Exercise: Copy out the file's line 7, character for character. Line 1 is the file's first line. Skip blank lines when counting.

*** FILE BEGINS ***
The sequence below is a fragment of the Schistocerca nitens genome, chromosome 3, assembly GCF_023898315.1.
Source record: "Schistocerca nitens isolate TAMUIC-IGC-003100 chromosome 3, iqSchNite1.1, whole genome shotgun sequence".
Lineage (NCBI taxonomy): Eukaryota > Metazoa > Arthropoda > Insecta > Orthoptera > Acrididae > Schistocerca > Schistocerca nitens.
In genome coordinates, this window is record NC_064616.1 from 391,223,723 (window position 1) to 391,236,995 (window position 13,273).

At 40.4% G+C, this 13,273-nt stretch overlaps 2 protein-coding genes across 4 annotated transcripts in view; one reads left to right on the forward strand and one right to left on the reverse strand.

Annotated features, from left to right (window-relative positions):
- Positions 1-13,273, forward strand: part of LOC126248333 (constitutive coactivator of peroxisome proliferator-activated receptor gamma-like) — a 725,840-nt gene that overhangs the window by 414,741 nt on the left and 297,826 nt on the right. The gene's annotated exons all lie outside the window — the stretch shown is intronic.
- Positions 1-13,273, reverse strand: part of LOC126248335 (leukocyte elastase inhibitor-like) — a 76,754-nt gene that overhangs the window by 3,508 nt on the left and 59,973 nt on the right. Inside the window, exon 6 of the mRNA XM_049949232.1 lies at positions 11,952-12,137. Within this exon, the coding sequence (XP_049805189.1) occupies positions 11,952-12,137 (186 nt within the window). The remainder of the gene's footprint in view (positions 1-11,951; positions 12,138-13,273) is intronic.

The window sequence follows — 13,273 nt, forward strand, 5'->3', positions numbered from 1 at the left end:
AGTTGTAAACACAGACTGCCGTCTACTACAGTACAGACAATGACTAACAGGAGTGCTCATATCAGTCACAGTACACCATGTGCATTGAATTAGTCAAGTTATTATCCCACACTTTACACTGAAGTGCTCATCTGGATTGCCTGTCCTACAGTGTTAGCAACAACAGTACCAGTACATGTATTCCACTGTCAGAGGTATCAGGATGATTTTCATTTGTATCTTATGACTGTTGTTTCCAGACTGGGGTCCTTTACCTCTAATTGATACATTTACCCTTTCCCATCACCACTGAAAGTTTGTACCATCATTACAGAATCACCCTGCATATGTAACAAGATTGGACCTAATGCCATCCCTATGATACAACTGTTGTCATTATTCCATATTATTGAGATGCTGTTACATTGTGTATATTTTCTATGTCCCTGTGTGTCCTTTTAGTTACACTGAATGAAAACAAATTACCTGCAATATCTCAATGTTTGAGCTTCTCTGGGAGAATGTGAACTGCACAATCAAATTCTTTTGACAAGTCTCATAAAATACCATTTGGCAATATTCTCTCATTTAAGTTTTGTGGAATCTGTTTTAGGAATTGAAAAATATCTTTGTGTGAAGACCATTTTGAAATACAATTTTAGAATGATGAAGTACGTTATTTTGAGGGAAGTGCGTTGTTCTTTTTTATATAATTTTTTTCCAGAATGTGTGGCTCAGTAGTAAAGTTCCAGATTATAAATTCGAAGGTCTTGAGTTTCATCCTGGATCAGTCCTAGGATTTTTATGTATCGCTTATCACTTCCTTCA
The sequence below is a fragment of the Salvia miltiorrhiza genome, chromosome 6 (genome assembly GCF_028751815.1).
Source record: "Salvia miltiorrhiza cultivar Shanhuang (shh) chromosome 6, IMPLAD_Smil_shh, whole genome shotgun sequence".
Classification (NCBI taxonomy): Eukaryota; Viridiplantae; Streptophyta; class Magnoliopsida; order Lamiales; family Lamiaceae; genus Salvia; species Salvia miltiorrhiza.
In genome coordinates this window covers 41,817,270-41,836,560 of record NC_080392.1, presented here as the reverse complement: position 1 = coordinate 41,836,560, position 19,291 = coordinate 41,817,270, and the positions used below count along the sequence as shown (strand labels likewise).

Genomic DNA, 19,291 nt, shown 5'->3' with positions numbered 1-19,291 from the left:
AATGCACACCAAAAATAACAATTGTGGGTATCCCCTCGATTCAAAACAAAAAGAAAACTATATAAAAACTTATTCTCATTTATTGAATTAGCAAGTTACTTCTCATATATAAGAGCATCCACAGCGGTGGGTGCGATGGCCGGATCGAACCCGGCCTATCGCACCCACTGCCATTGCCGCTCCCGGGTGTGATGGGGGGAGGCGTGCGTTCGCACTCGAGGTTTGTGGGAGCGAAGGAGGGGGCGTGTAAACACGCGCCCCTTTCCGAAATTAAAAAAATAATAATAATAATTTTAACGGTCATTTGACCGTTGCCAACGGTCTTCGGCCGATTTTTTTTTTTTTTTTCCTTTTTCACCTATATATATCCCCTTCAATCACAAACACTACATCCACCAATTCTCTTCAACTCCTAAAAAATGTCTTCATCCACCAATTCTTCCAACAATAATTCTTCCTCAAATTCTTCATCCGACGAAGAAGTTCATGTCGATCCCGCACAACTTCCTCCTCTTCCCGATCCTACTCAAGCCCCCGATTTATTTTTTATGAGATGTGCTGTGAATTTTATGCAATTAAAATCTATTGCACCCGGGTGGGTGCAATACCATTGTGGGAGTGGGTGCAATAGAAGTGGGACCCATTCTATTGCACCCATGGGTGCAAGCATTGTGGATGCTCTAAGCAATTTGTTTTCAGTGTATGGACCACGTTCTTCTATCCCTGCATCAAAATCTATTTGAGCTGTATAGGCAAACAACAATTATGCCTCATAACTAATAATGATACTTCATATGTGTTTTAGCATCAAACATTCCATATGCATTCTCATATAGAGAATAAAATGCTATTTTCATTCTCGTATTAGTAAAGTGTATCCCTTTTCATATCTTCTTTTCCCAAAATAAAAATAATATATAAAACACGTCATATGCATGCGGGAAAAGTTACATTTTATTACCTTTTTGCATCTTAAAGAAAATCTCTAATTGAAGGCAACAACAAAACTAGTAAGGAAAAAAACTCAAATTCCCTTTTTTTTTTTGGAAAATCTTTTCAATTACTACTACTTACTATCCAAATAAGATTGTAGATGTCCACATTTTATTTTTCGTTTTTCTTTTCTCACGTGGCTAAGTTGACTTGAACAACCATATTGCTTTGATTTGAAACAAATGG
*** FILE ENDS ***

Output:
- Positions 1-13,273, forward strand: part of LOC126248333 (constitutive coactivator of peroxisome proliferator-activated receptor gamma-like) — a 725,840-nt gene that overhangs the window by 414,741 nt on the left and 297,826 nt on the right. The gene's annotated exons all lie outside the window — the stretch shown is intronic.